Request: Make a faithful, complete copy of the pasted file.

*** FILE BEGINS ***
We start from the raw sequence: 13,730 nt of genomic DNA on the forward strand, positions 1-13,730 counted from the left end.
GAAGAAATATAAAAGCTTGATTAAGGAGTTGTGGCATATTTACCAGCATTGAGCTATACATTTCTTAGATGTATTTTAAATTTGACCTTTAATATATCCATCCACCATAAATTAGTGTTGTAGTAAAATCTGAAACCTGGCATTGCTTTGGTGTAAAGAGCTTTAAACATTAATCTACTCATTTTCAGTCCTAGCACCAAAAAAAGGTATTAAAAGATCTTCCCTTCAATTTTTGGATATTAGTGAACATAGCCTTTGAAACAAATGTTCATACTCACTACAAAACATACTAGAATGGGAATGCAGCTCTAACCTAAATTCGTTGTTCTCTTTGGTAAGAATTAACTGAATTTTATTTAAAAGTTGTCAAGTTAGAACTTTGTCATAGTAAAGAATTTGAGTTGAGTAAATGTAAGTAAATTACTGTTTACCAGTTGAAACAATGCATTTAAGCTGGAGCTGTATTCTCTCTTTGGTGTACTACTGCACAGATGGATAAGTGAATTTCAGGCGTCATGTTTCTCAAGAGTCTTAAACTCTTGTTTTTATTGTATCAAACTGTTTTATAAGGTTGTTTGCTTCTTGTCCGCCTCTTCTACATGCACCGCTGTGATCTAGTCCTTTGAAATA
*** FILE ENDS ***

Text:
We start from the raw sequence: 13,730 nt of genomic DNA on the forward strand, positions 1-13,730 counted from the left end.
GAAGAAATATAAAAGCTTGATTAAGGAGTTGTGGCATATTTACCAGCATTGAGCTATACATTTCTTAGATGTATTTTAAATTTGACCTTTAATATATCCATCCACCATAAATTAGTGTTGTAGTAAAATCTGAAACCTGGCATTGCTTTGGTGTAAAGAGCTTTAAACATTAATCTACTCATTTTCAGTCCTAGCACCAAAAAAAGGTATTAAAAGATCTTCCCTTCAATTTTTGGATATTAGTGAACATAGCCTTTGAAACAAATGTTCATACTCACTACAAAACATACTAGAATGGGAATGCAGCTCTAACCTAAATTCGTTGTTCTCTTTGGTAAGAATTAACTGAATTTTATTTAAAAGTTGTCAAGTTAGAACTTTGTCATAGTAAAGAATTTGAGTTGAGTAAATGTAAGTAAATTACTGTTTACCAGTTGAAACAATGCATTTAAGCTGGAGCTGTATTCTCTCTTTGGTGTACTACTGCACAGATGGATAAGTGAATTTCAGGCGTCATGTTTCTCAAGAGTCTTAAACTCTTGTTTTTATTGTATCAAACTGTTTTATAAGGTTGTTTGCTTCTTGTCCGCCTCTTCTACATGCACCGCTGTGATCTAGTCCTTTGAAATA